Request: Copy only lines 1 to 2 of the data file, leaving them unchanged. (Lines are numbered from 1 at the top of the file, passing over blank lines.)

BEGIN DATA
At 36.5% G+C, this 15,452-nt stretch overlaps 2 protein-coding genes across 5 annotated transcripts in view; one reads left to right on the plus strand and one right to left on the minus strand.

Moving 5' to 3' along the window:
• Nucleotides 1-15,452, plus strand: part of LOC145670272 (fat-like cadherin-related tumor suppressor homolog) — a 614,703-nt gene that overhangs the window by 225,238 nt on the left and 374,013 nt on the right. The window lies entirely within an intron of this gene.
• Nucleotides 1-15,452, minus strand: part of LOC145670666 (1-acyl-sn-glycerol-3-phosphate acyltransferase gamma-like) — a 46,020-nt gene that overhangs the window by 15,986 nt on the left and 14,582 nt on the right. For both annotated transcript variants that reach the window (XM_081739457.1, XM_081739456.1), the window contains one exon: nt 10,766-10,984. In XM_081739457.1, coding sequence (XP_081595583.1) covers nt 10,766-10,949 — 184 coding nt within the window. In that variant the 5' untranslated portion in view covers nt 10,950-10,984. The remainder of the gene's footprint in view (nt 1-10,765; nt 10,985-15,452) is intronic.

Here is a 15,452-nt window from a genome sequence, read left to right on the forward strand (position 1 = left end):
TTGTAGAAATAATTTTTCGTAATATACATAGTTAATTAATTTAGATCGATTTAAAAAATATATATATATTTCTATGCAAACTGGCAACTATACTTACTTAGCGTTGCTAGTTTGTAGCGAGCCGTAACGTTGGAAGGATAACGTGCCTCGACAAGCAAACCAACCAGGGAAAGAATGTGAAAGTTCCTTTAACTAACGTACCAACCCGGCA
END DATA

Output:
At 36.5% G+C, this 15,452-nt stretch overlaps 2 protein-coding genes across 5 annotated transcripts in view; one reads left to right on the plus strand and one right to left on the minus strand.

Moving 5' to 3' along the window: